Following the economic crisis, EU FDI (foreign direct investment) in the rest of the world declined significantly in 2010, falling by 62 percent, from 281 billion euro in 2009 to 107 billion in 2010.
For the same period FDI into the 27-member EU from the rest of the world dropped by 75 percent, from 216 billion to 54 billion.These figures were published Monday by Eurostat, the EU statistical office.
The strong fall in EU investments in the rest of the world in 2010 is explained by the significant declines recorded with the Offshore financial centres (from 89 bn euro in 2009 to 21 bn in 2010), the USA (from 79 bn to 12 bn) and Switzerland (from 44 bn to disinvestment of 7 bn), noted Eurostat.
The US was the main source of investment in the EU, although down strongly from 97 billion euro in 2009 to 28 billion in 2010.
Investments in the EU also decreased significantly from Switzerland (from 25 bn to 6 bn) and Offshore financial centres (from 46 bn to a disinvestment of 4 bn).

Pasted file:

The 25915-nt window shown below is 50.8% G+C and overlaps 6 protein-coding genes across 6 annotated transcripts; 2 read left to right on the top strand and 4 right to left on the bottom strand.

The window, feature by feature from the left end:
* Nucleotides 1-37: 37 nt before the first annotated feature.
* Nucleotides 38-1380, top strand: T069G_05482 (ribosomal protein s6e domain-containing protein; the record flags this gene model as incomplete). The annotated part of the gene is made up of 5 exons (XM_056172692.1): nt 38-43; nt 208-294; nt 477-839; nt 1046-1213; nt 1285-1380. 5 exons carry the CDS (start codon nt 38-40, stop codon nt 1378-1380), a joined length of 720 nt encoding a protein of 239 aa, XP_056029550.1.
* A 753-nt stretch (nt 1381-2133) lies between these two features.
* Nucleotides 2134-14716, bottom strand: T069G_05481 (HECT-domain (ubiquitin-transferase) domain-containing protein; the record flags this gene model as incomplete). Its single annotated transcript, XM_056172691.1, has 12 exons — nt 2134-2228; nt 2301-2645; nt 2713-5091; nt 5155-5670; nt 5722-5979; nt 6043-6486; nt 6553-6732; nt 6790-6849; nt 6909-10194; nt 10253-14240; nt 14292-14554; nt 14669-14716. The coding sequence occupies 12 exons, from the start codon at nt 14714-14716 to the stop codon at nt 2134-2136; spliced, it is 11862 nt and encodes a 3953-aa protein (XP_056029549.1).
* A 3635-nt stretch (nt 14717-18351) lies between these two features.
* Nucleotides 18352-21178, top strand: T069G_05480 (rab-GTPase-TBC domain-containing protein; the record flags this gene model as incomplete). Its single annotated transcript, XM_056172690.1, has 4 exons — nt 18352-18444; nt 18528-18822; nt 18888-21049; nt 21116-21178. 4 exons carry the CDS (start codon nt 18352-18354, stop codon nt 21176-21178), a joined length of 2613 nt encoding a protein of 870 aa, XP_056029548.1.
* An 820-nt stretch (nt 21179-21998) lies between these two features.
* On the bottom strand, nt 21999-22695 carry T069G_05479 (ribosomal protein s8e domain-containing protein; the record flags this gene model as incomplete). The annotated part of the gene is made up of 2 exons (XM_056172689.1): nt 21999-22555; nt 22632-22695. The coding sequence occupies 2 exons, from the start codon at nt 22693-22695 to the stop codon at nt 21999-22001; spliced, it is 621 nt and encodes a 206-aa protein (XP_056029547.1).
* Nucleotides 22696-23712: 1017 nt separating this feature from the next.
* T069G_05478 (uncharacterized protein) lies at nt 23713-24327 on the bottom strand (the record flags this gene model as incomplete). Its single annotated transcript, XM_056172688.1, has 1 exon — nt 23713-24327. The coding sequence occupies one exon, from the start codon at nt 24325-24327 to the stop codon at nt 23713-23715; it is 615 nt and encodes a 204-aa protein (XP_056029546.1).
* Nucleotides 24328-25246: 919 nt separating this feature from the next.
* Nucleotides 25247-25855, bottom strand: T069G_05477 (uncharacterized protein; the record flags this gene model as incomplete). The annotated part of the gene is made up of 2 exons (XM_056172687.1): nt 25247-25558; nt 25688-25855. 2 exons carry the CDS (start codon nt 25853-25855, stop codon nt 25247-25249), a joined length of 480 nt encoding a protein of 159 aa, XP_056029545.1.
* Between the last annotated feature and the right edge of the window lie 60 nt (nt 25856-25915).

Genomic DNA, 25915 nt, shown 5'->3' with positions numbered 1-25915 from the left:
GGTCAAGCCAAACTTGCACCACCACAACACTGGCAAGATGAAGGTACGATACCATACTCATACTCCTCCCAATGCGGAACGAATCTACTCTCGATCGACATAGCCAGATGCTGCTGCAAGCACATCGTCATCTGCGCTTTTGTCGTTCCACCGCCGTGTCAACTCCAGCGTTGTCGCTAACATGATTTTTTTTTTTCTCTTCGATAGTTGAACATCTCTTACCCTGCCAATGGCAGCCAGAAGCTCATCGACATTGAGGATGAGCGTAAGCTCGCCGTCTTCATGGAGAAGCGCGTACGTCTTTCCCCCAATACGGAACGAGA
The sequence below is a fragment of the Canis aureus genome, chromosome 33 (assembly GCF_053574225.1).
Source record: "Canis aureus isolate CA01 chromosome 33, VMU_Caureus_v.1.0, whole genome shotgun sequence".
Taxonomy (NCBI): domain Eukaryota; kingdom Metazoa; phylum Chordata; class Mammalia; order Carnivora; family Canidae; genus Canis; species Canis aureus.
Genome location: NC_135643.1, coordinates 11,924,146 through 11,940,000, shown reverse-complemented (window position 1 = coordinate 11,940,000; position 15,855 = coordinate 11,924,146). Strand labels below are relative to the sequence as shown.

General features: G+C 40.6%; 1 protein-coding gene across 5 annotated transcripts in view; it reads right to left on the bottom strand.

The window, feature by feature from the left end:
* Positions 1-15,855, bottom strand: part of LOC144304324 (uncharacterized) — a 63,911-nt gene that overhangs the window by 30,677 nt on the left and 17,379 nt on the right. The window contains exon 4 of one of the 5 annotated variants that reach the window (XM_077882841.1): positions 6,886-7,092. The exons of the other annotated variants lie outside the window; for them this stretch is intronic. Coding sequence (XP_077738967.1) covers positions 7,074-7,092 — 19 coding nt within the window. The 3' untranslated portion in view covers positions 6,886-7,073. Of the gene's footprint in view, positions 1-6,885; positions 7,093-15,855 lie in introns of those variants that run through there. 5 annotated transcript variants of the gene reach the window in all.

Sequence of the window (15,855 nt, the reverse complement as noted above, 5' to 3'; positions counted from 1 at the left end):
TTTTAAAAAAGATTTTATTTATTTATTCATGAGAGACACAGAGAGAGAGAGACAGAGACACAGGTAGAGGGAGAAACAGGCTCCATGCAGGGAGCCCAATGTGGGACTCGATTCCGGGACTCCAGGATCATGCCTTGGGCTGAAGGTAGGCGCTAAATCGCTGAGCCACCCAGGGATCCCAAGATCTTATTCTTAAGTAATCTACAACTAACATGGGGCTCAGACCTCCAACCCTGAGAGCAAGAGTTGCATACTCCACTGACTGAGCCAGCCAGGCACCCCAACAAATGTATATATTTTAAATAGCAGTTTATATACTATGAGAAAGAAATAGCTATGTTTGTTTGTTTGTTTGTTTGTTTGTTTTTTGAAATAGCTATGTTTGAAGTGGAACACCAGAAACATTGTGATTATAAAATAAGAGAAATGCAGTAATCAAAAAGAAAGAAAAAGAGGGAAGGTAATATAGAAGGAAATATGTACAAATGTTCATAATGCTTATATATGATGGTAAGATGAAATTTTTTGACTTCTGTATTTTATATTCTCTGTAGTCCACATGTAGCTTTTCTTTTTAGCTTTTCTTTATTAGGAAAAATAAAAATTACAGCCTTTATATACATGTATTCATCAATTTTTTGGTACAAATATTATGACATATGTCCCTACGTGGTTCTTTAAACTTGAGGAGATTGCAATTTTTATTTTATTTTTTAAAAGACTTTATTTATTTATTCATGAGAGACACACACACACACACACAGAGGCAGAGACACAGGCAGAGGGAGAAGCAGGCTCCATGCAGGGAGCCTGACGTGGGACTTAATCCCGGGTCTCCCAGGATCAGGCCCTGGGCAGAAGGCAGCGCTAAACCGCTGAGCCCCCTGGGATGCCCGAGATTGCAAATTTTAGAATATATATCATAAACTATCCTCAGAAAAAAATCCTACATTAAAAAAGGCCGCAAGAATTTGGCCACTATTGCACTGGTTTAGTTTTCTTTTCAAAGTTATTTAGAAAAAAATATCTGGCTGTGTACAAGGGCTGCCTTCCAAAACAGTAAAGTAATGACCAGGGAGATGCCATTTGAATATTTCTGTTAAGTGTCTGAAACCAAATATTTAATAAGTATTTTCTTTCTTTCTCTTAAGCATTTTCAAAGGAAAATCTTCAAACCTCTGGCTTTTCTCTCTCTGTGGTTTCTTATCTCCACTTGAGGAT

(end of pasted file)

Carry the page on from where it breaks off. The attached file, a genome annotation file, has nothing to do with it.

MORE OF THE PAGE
However, investments in the EU increased from Canada (from 12 bn to 28 bn), Hong Kong (from 1 bn to 11 bn) and Brazil (from 0.4 bn to 4 bn), and to a lesser extent from Japan and China.
Luxembourg, with outflows of 38 bn euro, was the largest investor outside the EU in 2010, followed by Belgium (36 bn), Germany (29 bn) and France (23 bn).
Luxembourg (48 bn) was also the main recipient of FDI inflows from outside the EU, ahead of the United Kingdom (28 bn), Ireland (21 bn) and Germany (14 bn).
The role of Luxembourg in EU FDI is mainly explained by the importance of its financial and banking activity.
Eurostat explained that Offoshore Financial Centres (OFC) is an aggregate used in FDI data which includes 38 countries.
As examples, the aggregate contains European financial centres, such as Liechtenstein, Guernsey, Jersey, the Isle of Man, the Faroe Islands, Andorra and Gibraltar; Central American OFC such as Panama and Caribbean islands like Bermuda, the Bahamas, the Cayman Islands and the Virgin Islands; and Asian OFC such as Bahrain, Hong Kong, Singapore and Philippines.